The problem was that the dir i had the stylesheet in is password protected and IP protected. Apparently, the stylesheet couldn't be read, so I just copied it, and moved it into the root dir. Now my error pages read the stylesheets just fine!

    Thanks for all your help guys!

  10. #10
    Loyal Client
    Join Date
    Mar 2002
    Posts
    77
    slight revision (in case anyone else runs into the same problem)....

    i actually had to add the line lookout mentioned (after changing www.yourdomain.com to my actual domain name, of course):
    <base href="http://www.yourdomain.com/" target="_top">

    AND move the stylesheet for it to work. So my final HTML looks like this:

    <title>Database Interface</title>
    <base href="http://www.yourdomain.com/" target="_top">
    <link href="databasestyle.css" rel="stylesheet" type="text/css">

    I hope that helps someone else!

  11. #11
    Kubla Khan lookout's Avatar
    Join Date
    Aug 2002
    Location
    Orodruin
    Posts
    1,377
    Gotta be careful there with those file permissions. VI, huh? Whatever works for you. Glad it's running now. Don't forget to check it from various real and dummy subfolders using different filenames.

    BTW, I did a quick check on the default action for error pages. If you leave your error pages in the root folder and leave the filenames that cpanel generates for them alone, a default action kicks in. That means you don't need your own .htaccess file in that condition. If you want to move them elsewhere (or change their names), that's when you need the .htaccess file to properly direct requests. Jkeller makes a reference to that in this post from a little while back.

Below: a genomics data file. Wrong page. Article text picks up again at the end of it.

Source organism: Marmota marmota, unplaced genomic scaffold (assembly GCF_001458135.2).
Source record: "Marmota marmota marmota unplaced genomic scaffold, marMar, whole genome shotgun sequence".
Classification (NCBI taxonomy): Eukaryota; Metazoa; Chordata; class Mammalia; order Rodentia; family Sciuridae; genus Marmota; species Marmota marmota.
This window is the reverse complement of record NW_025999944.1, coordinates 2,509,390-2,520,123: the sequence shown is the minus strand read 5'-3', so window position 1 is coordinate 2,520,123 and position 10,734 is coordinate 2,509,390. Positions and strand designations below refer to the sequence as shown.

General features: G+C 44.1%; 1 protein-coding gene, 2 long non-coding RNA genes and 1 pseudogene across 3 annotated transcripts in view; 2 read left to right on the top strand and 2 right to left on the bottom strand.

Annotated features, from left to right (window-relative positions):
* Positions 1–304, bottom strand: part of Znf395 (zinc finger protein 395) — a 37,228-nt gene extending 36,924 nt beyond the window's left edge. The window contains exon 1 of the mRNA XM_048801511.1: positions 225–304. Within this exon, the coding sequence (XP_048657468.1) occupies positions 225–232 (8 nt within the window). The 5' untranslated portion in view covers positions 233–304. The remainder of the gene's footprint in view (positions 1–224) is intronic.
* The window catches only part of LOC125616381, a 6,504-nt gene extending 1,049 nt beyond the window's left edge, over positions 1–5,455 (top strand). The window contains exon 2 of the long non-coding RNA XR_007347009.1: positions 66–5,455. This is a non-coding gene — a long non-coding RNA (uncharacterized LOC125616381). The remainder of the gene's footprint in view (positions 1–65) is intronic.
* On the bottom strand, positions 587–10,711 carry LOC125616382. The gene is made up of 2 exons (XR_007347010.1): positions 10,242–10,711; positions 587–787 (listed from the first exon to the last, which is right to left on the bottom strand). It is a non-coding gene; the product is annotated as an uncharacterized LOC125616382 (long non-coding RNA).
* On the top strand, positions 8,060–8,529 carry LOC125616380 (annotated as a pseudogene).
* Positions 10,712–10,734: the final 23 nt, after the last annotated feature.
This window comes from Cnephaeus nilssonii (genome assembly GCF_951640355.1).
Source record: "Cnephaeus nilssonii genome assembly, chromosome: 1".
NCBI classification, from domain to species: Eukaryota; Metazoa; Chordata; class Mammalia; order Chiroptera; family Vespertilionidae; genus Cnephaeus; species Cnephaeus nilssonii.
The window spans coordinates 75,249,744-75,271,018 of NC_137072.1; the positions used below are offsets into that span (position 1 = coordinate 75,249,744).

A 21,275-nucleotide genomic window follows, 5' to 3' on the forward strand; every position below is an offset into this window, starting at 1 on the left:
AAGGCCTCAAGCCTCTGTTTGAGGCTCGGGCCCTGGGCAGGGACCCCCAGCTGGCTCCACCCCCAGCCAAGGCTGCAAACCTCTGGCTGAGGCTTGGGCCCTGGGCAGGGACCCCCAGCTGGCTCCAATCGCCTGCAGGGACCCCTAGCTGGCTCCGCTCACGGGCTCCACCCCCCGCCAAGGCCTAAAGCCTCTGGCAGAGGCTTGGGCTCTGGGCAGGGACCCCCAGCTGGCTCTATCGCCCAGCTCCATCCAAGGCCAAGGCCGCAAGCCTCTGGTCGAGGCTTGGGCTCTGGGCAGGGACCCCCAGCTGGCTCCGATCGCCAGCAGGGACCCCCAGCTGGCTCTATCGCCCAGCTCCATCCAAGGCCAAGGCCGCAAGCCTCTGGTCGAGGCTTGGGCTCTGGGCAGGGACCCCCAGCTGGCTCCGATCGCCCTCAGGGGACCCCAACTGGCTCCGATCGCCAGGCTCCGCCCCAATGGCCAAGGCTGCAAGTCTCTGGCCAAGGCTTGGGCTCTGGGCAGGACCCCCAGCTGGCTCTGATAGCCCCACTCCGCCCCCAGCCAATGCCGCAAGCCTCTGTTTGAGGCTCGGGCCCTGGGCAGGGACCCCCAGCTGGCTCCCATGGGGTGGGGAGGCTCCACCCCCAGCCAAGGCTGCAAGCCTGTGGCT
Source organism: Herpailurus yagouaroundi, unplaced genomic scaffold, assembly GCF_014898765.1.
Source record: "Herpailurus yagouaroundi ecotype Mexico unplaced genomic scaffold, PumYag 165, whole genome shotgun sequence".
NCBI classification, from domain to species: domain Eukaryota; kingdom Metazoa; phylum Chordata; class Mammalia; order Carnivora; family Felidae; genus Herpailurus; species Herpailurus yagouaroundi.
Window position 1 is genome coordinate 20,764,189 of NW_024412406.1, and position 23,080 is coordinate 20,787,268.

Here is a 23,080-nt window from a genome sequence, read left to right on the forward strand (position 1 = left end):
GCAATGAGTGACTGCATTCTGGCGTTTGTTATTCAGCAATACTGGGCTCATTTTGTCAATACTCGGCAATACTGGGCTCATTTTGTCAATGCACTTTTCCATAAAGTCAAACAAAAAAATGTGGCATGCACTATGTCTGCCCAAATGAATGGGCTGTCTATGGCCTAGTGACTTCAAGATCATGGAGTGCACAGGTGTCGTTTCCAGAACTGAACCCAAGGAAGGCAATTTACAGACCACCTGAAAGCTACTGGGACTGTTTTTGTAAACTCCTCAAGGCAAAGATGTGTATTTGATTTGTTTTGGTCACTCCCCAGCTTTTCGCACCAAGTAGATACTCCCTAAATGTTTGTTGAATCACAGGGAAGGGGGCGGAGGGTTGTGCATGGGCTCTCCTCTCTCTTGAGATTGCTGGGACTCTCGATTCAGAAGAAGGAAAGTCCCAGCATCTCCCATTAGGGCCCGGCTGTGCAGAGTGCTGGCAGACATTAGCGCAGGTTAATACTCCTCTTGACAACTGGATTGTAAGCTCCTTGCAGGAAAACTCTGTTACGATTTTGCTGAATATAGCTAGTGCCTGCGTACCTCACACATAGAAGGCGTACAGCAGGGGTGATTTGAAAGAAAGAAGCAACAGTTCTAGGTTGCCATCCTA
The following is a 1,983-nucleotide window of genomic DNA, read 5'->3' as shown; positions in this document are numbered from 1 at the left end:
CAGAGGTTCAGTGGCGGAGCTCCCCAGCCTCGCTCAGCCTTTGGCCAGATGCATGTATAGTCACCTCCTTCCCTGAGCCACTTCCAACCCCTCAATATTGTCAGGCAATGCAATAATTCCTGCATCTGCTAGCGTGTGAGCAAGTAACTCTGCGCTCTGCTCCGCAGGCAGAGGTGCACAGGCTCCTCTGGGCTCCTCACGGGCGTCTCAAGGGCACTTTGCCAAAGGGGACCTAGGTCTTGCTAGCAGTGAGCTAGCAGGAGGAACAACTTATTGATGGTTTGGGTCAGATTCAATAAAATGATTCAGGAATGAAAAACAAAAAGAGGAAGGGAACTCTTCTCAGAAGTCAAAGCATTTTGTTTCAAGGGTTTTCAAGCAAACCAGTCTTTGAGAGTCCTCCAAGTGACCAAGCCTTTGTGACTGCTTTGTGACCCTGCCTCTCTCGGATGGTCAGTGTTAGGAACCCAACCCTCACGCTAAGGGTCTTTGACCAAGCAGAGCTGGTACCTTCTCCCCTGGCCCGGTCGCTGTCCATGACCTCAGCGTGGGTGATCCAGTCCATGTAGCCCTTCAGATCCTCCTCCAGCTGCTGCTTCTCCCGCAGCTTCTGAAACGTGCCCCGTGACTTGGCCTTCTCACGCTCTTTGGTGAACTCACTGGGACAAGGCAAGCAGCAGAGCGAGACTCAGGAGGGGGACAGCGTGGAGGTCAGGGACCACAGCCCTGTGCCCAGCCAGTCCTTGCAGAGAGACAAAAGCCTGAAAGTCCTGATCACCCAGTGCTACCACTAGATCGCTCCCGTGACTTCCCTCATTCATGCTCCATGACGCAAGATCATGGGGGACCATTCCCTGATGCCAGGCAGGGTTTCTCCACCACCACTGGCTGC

The trouble with our times is that the future is not what it used to be.
    - Paul Valery

  12. #12
    Loyal Client
    Join Date
    Mar 2002
    Posts
    77
    That would explain why my custom pages work even though my .htaccess is blank! Thanks for the info!

    when you mentioned file permissions, i got curious... the dir is actually password and IP protected via .htaccess. The permissions for the dir are just as any other dir. I assume the same problem would occur if the file permissions denied read access tho

  13. #13
    Kubla Khan lookout's Avatar
    Join Date
    Aug 2002
    Location
    Orodruin
    Posts
    1,377
    That's sounds reasonable to me. I'm betting the password protection is getting in the way. You might test it by putting the style sheet (with permissions of 644) in a non-password protected folder (755) to see.

    Sometimes a little experimentation is the quickest way to find stuff like that out.
    The trouble with our times is that the future is not what it used to be.
    - Paul Valery

Bookmarks

Posting Permissions

  • You may not post new threads
  • You may not post replies
  • You may not post attachments
  • You may not edit your posts
  •